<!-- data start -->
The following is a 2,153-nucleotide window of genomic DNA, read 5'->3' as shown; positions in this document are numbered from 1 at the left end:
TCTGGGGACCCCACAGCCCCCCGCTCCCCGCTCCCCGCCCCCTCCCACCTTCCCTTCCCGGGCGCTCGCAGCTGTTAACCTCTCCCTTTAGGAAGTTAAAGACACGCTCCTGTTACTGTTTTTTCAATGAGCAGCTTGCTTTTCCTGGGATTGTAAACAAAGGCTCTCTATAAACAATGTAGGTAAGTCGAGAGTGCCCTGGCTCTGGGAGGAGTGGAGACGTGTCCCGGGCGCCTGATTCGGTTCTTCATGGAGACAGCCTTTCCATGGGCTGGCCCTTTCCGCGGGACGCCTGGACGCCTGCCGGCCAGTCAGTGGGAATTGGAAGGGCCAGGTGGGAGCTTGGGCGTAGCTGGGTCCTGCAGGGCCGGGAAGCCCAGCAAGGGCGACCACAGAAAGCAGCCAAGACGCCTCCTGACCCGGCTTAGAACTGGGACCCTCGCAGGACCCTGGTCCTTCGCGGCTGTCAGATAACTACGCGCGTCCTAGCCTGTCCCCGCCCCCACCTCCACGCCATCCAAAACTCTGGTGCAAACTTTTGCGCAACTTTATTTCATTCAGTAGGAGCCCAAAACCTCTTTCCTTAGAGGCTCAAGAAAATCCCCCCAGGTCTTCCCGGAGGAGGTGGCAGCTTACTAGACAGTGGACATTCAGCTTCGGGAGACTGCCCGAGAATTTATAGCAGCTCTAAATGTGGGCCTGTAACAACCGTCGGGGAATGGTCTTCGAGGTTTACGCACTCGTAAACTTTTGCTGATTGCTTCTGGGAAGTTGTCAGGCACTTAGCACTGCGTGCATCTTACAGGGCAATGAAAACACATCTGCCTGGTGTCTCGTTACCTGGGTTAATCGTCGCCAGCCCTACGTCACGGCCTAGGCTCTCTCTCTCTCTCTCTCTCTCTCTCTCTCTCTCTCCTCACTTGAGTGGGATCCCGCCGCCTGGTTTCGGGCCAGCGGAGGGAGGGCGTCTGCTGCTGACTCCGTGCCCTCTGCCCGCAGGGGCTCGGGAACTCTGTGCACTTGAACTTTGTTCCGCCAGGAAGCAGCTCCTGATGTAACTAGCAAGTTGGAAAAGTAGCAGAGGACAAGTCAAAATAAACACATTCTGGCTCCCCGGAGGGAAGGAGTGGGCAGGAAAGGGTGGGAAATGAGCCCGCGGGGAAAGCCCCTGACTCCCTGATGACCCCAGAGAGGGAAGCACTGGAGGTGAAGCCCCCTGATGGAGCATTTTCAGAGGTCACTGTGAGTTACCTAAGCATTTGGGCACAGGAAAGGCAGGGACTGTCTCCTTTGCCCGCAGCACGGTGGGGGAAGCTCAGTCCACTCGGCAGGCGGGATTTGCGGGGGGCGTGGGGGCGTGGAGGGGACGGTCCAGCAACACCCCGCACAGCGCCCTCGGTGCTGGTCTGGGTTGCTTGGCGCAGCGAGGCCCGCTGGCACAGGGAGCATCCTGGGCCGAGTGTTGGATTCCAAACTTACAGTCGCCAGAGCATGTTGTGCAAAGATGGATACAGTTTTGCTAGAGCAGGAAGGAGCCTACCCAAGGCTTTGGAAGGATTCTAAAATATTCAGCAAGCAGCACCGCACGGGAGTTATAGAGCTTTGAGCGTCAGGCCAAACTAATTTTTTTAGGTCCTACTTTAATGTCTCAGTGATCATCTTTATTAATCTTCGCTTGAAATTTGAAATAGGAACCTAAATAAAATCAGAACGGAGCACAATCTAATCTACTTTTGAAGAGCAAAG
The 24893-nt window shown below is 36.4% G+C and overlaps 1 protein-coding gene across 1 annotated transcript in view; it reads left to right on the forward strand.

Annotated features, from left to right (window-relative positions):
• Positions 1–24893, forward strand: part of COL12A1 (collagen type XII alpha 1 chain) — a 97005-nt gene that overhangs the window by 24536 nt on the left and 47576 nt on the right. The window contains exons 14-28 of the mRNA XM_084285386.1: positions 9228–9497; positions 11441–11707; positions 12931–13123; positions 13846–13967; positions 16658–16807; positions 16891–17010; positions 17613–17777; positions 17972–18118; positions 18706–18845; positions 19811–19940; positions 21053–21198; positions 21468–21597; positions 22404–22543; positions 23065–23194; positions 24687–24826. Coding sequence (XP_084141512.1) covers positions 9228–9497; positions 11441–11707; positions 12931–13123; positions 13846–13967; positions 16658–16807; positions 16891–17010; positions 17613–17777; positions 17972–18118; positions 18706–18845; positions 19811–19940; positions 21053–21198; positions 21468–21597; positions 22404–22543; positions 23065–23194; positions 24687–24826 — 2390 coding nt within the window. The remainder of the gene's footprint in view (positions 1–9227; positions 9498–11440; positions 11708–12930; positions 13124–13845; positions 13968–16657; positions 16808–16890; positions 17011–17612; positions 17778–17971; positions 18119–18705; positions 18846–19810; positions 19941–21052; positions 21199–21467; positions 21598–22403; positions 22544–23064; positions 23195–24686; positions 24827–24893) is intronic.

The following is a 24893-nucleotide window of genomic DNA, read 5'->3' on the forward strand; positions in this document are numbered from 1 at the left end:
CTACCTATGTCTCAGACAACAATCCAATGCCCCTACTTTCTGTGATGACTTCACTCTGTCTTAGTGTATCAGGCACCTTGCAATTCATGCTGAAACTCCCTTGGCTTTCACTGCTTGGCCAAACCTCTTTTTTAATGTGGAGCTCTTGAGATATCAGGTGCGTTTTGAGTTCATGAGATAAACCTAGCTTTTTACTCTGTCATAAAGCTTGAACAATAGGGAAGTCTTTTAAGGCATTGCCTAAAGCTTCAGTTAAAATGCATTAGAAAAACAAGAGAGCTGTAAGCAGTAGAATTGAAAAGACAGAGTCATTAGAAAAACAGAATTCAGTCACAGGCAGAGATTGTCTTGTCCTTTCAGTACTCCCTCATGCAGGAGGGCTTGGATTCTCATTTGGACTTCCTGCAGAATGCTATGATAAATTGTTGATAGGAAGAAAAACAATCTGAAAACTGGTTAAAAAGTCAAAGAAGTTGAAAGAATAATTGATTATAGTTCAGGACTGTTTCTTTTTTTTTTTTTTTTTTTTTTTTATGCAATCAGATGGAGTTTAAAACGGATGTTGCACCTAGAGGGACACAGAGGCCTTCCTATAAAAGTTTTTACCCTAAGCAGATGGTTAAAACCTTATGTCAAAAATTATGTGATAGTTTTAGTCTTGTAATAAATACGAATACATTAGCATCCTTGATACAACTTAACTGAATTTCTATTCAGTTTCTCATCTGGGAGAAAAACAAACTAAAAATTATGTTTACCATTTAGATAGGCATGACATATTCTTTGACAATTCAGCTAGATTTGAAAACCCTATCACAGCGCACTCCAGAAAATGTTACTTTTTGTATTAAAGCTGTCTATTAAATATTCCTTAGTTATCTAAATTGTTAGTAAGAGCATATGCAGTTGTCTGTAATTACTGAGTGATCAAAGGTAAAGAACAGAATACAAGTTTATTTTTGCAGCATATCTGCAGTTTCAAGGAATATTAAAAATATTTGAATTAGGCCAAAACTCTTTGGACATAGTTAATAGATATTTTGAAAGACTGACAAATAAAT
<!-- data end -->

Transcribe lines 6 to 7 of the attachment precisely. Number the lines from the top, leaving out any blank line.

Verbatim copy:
The following is a 24893-nucleotide window of genomic DNA, read 5'->3' on the forward strand; positions in this document are numbered from 1 at the left end:
CTACCTATGTCTCAGACAACAATCCAATGCCCCTACTTTCTGTGATGACTTCACTCTGTCTTAGTGTATCAGGCACCTTGCAATTCATGCTGAAACTCCCTTGGCTTTCACTGCTTGGCCAAACCTCTTTTTTAATGTGGAGCTCTTGAGATATCAGGTGCGTTTTGAGTTCATGAGATAAACCTAGCTTTTTACTCTGTCATAAAGCTTGAACAATAGGGAAGTCTTTTAAGGCATTGCCTAAAGCTTCAGTTAAAATGCATTAGAAAAACAAGAGAGCTGTAAGCAGTAGAATTGAAAAGACAGAGTCATTAGAAAAACAGAATTCAGTCACAGGCAGAGATTGTCTTGTCCTTTCAGTACTCCCTCATGCAGGAGGGCTTGGATTCTCATTTGGACTTCCTGCAGAATGCTATGATAAATTGTTGATAGGAAGAAAAACAATCTGAAAACTGGTTAAAAAGTCAAAGAAGTTGAAAGAATAATTGATTATAGTTCAGGACTGTTTCTTTTTTTTTTTTTTTTTTTTTTTTATGCAATCAGATGGAGTTTAAAACGGATGTTGCACCTAGAGGGACACAGAGGCCTTCCTATAAAAGTTTTTACCCTAAGCAGATGGTTAAAACCTTATGTCAAAAATTATGTGATAGTTTTAGTCTTGTAATAAATACGAATACATTAGCATCCTTGATACAACTTAACTGAATTTCTATTCAGTTTCTCATCTGGGAGAAAAACAAACTAAAAATTATGTTTACCATTTAGATAGGCATGACATATTCTTTGACAATTCAGCTAGATTTGAAAACCCTATCACAGCGCACTCCAGAAAATGTTACTTTTTGTATTAAAGCTGTCTATTAAATATTCCTTAGTTATCTAAATTGTTAGTAAGAGCATATGCAGTTGTCTGTAATTACTGAGTGATCAAAGGTAAAGAACAGAATACAAGTTTATTTTTGCAGCATATCTGCAGTTTCAAGGAATATTAAAAATATTTGAATTAGGCCAAAACTCTTTGGACATAGTTAATAGATATTTTGAAAGACTGACAAATAAAT